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British Industrial History

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Gilbert Christopher Vyle

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Gilbert Christopher Vyle (1870-1933) formerly managing director of W. and T. Avery

1870 Born in Hereford the son of Samuel Vyle

1871 Living at 50 St. Andrews Road, Southampton: Samuel Vyle (age 29 born Hatch Beauchamp, Soms.), Chief Clerk, Post Office Telegraph. With his wife Emily E. Vyle (age 23 born Hereford) and their son Gilbert C. Vyle (age 6 Months born Hereford). One servant.[1]

1933 Obituary[2]


Sir Gilbert Christopher Vyle, whose death, we regret to record, occurred at Birmingham on Thursday, September 7, at the age of 63, was an example which some would see more widely followed, of an engineer, who, in his later days, devoted himself less to technology than to business affairs. Though he never actually entered Parliament, nor took any direct part in local government, he was the trusted counsellor of statesmen during some of the most critical moments of the Empire’s history. He also did invaluable work for the Birmingham Chamber of Commerce and was one of the most energetic organisers of the section of the British Industries Fair, which is held in that city.

Gilbert Christopher Vyle was born at Hereford in 1870, being the son of Samuel Vyle, of Haverford West, who was one of the pioneers of electric lighting in this country. He was educated in London, Glasgow and Nottingham as an electrical engineer, and subsequently was for a time a member of the engineering staff of the Post Office. He then served abroad under the Colonial Office in a similar capacity, and on his return to this country was first engaged in the manufacture of electrical apparatus and then in practice on his own account as a consulting engineer. It was at this time that his interest in labour and commercial questions began to be exhibited, though he continued his connection with engineering by becoming chairman of Messrs. W. and T. Avery, Limited, in 1912, and was also a member of the board of Radiation, Limited.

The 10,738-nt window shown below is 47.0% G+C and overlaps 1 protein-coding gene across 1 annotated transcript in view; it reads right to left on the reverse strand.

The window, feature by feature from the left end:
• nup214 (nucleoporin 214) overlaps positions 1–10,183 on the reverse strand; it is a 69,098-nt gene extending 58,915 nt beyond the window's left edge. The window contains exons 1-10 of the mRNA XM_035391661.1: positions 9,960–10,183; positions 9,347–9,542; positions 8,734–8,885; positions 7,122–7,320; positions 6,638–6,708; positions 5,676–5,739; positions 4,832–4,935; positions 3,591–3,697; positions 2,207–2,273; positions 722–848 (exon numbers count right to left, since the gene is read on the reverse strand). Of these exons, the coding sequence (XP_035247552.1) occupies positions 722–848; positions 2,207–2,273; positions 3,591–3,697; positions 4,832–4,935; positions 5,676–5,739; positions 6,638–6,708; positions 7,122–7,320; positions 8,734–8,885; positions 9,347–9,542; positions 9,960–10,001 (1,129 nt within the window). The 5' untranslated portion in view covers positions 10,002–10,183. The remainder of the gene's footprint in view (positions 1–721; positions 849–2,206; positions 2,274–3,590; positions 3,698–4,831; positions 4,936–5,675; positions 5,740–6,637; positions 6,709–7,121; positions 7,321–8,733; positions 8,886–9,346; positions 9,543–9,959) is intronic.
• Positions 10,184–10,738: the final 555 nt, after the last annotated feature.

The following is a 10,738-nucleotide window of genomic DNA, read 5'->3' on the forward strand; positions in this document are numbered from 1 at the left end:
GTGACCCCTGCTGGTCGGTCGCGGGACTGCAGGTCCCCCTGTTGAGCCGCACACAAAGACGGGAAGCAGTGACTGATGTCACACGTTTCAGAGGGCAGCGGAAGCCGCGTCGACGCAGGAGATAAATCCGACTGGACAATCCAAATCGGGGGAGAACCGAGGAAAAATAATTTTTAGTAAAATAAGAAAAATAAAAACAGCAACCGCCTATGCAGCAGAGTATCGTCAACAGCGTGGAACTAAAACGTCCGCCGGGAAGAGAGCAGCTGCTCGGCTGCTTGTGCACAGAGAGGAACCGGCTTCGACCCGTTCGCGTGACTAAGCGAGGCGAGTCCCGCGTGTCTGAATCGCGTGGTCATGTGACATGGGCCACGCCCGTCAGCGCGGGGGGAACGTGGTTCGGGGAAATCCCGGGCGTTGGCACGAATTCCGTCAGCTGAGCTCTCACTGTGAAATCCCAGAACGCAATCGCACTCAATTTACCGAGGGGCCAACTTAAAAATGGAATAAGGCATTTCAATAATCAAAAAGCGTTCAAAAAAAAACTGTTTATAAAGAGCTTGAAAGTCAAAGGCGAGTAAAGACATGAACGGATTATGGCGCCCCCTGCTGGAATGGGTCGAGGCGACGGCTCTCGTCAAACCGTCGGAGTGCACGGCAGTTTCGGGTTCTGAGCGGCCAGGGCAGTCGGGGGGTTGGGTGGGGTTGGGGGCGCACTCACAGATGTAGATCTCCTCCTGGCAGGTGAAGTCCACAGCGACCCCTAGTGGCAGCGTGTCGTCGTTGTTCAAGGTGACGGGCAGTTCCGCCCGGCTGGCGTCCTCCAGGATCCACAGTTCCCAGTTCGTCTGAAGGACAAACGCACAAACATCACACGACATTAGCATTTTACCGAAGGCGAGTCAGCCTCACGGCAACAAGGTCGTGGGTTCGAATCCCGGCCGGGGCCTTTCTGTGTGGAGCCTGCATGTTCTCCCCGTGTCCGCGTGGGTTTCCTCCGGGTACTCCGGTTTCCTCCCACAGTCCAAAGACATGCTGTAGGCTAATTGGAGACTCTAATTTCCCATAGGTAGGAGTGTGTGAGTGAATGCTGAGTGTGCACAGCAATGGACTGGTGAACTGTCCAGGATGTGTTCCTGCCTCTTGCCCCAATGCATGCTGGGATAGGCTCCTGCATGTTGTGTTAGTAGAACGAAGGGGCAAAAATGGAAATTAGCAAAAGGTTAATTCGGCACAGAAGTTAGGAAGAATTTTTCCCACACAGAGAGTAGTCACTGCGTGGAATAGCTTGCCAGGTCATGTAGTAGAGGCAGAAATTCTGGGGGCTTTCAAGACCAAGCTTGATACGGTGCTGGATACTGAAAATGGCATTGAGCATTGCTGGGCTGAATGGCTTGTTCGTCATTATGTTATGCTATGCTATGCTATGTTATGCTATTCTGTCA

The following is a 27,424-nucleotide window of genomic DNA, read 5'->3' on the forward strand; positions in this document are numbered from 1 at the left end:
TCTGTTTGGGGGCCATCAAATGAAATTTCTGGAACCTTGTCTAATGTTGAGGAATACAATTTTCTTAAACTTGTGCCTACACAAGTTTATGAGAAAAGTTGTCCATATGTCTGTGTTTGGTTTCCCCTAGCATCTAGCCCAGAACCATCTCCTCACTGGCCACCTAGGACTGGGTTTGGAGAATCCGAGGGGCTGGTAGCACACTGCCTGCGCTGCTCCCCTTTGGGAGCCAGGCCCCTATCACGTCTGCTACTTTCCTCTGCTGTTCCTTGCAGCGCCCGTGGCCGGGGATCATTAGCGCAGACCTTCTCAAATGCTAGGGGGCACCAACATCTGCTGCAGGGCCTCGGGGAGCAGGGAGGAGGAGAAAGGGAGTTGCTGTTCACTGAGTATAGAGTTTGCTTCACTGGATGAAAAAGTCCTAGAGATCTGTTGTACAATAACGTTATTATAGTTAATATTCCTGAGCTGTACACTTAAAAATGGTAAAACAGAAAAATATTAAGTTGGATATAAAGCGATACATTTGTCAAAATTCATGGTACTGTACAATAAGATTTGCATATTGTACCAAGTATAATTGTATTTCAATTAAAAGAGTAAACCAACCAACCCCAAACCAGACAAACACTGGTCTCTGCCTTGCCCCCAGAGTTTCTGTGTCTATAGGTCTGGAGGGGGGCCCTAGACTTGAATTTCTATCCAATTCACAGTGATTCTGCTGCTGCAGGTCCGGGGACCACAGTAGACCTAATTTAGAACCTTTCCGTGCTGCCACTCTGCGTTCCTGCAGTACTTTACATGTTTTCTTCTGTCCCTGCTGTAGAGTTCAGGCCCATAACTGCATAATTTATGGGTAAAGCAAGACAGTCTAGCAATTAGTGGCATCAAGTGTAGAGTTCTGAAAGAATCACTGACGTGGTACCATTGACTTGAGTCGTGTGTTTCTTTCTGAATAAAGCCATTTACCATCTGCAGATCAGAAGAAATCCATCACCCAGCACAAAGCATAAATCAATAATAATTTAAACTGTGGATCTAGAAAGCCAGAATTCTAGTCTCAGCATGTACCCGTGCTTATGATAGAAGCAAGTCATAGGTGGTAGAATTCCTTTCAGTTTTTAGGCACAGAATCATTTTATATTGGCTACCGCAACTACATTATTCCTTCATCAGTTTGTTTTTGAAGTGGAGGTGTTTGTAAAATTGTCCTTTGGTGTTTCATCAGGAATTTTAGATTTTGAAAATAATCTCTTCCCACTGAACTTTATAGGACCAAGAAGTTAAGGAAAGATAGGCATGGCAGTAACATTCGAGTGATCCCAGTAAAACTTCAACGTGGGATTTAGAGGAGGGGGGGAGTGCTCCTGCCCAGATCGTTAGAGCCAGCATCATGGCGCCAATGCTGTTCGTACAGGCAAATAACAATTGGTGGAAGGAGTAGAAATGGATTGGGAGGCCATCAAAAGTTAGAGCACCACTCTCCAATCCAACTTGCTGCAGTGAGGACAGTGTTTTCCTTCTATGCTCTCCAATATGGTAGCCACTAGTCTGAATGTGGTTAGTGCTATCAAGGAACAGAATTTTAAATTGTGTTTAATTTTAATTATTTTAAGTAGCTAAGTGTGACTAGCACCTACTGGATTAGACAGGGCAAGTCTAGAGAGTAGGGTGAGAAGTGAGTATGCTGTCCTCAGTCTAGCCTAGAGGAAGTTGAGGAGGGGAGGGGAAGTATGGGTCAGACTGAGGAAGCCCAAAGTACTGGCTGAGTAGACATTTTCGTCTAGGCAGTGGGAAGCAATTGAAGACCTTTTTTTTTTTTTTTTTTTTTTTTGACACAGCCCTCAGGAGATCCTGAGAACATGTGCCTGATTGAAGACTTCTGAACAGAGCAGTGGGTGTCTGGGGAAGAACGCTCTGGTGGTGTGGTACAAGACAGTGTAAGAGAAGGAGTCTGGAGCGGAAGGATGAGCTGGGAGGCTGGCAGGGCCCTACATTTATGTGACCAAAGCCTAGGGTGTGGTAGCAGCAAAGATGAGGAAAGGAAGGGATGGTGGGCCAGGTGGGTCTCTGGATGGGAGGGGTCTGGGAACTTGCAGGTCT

On the outbreak of war he organised the design and manufacture of aircraft for the Navy, Army and the Air Force, and also the production of sinkers, projectiles and other munition equipment. He also served on the Board of No. 4 area of the Ministry of Munitions and was chairman of the Finance Sub-Committee. Later on he was a member of the Royal Commission on Decimal Coinage and of the Water Power Resources Committee. He also took part in the Departmental Enquiry on the organisation of British Industries Fairs, in Lord Chelmsford’s Committee on the same problem and on the Exports Credit System. He was a Government adviser at Geneva on import and export restrictions and was one of the three official industrial advisers to the United Kingdom delegation at the Ottawa Economic Conference. He was president of the Birmingham Chamber of Commerce in 1923-24, of the Association of British Chambers of Commerce in 1926-27, and of the British Engineers’ Association in 1929-30. He was vice-president of the Engineering and National Employers’ Federation and president of the Birmingham and District branch of that body. He received the honour of knighthood for his services in 1928, and became a Knight Commander of the Order of the British Empire this year."

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